Mullis v. State Farm Mutual Automobile Insurance Co.

Annotate this Case

252 So. 2d 229 (1971)

Richard Lamar MULLIS, a Minor, by His Father and Next Friend, Shelby Mullis, and Shelby Mullis, Individually, Petitioners, v. STATE FARM MUTUAL AUTOMOBILE INSURANCE COMPANY, a Corporation, Respondent.

No. 39465.

Supreme Court of Florida.

July 1, 1971.

Rehearing Denied September 28, 1971.

*230 Gerald R. Power of Sistrunk & Power, Jacksonville, for petitioners.

Ronald L. Palmer, of Mathews, Osborne & Ehrlich, Jacksonville, for respondent.

ERVIN, Justice.

This is a conflict certiorari review of the decision of the District Court of Appeal, First District, in Mullis v. State Farm Mutual Automobile Insurance Company, Fla.App. 1970, 231 So. 2d 46.

Petitioners, Richard Lamar Mullis, a minor, by his father, Shelby Mullis, and *231 Shelby Mullis individually, sued State Farm Mutual Automobile Insurance Company, a corporation, alleging in the complaint that Shelby Mullis had been issued two policies of automobile liability insurance by the respondent insurance company covering a 1963 Ford automobile and a 1967 Ford automobile, which policies, pursuant to F.S. section 627.0851(2), F.S.A., also provided coverage to Shelby Mullis, the named insured, to his spouse and to their relatives resident in his household (which included Richard Lamar Mullis) for bodily injury caused by the negligence of an owner or operator of an uninsured automobile.

The complaint alleged Richard Lamar Mullis, the son, was injured on May 25, 1967 while said insurance policies were in force; that the injury occurred while the son was operating a Honda motorcycle which was not covered by automobile liability insurance issued by the respondent insurance company; that the son was injured on said date by the negligent operation of an automobile by Marion William Smith, who at the time of the accident was an uninsured motorist; and that the Honda motorcycle was owned by Richard Lamar Mullis' mother, the wife of Shelby Mullis.

Arbitration of the claim for damages because of the bodily injury of the son arising from the motor vehicle accident was refused by the insurance company. The instant cause of action ensued. Therein summary judgment was entered by the trial court in favor of the defendant insurance company pursuant to its defenses that its two policies by their terms excluded the uninsured motorist coverage claimed by plaintiffs.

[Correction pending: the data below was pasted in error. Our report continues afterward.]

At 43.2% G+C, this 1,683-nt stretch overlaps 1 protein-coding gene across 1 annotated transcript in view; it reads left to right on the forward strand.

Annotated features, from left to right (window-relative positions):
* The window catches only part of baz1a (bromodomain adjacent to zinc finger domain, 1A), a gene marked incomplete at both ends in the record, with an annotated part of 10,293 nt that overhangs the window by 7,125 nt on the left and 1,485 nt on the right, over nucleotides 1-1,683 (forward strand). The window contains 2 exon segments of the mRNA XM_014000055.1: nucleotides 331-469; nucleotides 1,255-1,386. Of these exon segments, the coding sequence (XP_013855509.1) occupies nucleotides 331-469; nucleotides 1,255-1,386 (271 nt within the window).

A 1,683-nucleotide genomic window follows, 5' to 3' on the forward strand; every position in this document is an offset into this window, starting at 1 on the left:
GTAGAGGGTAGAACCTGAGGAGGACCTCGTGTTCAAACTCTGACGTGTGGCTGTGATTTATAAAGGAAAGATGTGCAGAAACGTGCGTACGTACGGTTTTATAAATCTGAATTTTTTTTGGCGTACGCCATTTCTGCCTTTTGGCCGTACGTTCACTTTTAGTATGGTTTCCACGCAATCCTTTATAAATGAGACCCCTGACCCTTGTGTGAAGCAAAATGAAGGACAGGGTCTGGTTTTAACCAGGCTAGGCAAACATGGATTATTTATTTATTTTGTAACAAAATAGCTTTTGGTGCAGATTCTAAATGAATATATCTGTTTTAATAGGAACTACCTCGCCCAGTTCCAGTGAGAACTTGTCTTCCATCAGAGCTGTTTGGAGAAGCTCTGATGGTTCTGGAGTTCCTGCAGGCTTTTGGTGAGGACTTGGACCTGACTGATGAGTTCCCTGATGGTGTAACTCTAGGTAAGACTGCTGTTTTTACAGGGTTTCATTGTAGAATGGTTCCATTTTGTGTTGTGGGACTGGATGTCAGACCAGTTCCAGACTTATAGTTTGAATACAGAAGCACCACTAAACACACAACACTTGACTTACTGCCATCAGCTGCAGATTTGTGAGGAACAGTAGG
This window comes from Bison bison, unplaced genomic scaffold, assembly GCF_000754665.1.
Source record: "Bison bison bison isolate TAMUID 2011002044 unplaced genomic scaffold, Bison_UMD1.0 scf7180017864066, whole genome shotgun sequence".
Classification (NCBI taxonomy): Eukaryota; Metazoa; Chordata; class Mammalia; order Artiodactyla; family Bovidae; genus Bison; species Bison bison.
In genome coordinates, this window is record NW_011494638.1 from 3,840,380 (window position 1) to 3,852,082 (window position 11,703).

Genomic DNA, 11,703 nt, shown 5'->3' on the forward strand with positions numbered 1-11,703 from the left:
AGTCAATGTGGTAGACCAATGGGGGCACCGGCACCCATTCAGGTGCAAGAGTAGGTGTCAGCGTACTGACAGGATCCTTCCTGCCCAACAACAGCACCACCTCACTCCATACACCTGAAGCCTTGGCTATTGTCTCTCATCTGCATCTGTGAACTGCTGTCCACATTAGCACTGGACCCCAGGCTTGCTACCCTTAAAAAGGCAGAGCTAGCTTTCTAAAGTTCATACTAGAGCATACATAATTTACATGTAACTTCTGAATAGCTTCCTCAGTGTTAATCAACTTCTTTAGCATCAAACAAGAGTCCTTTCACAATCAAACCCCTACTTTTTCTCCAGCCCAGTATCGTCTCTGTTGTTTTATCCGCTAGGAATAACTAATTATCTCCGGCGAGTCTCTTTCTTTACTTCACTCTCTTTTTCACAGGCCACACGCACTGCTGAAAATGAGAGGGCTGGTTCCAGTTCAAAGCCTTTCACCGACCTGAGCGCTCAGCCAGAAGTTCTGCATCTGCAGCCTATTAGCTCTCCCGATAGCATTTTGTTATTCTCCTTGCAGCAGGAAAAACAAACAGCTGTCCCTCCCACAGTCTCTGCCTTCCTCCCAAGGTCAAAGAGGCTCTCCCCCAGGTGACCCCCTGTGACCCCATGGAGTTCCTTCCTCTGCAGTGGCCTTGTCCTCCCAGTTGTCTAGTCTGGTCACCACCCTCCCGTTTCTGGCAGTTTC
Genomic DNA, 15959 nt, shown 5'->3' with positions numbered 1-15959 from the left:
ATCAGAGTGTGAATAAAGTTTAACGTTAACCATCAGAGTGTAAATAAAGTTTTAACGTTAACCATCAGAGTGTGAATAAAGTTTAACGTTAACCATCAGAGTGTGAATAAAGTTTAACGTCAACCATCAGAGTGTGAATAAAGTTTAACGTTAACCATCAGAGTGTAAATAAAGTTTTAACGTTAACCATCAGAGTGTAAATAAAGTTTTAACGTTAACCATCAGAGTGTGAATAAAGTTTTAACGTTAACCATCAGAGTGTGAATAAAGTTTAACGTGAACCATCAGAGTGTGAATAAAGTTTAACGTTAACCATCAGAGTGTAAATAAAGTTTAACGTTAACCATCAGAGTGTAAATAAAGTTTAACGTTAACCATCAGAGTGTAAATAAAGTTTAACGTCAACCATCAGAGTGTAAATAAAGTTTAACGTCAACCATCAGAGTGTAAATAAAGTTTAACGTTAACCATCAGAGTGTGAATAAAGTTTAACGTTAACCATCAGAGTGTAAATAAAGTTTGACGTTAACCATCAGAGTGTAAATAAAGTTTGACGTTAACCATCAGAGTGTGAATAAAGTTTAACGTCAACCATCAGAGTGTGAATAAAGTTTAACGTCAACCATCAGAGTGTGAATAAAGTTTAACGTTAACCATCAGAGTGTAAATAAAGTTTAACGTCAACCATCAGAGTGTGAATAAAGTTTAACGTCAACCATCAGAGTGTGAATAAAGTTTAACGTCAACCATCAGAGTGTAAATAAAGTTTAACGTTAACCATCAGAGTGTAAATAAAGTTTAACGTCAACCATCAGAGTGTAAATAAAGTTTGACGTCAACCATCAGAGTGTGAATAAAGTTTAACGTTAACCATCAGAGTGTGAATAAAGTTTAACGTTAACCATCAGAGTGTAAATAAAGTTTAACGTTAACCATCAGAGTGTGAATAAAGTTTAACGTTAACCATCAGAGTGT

The two policies provided uninsured motorist coverage in this language:

"INSURING AGREEMENT III UNINSURED AUTOMOBILE COVERAGE "COVERAGE U Damages for Bodily Injury Caused by Uninsured Automobiles. To pay all sums which the insured or his legal representative shall be legally entitled to recover as damages from the owner or operator of an uninsured automobile because of bodily injury sustained by the insured, caused by accident and arising out of the ownership, maintenance or use of such uninsured automobile; provided, for the purposes of this coverage, determination as to whether the insured or such representative is legally entitled to recover such damages, and if so the amount thereof, shall be made by agreement between the insured or such representative and the company or, if they fail to agree, by arbitration." Insureds protected from damages because of bodily injury caused by uninsured motorists are described in the policies as follows: "Insured The unqualified word `insured' means (1) the first person named in the declarations and while residents of his household, his spouse and the relatives of either; (2) any other person while occupying an insured automobile; and (3) any person, with respect to damages he is entitled to recover because of bodily injury to which this coverage applies sustained by an insured under (1) or (2) above."

However, such coverage is made subject to this exclusion in each policy which reads:

"EXCLUSIONS INSURING AGREEMENT III "Insuring Agreement III does not apply: * * * * * * "(b) to bodily injury to an insured while occupying or through being struck by a land motor vehicle owned by the named insured or any resident of the same household, if such vehicle is not an `insured automobile';"

To summarize, the policies provide for uninsured motorist family protection for *232 the members of the Mullis family household, subject to the exclusion that this coverage is not applicable if the bodily injury caused by the negligence of an uninsured motorist occurs while the injured member of the family is occupying another motor vehicle owned by Shelby Mullis or an insured member of his household that is not covered by said automobile liability policies issued to Shelby Mullis.

Specifically, the trial court agreed this exclusion defeats plaintiffs' cause of action and the First District Court affirmed, on appeal, citing in support its decision in United States Fidelity & Guaranty Co. v. Webb, Fla.App. 1966, 191 So. 2d 869.

The question to be decided is whether the described exclusion of Richard Lamar Mullis from uninsured motorist coverage is legally permissible under Florida law.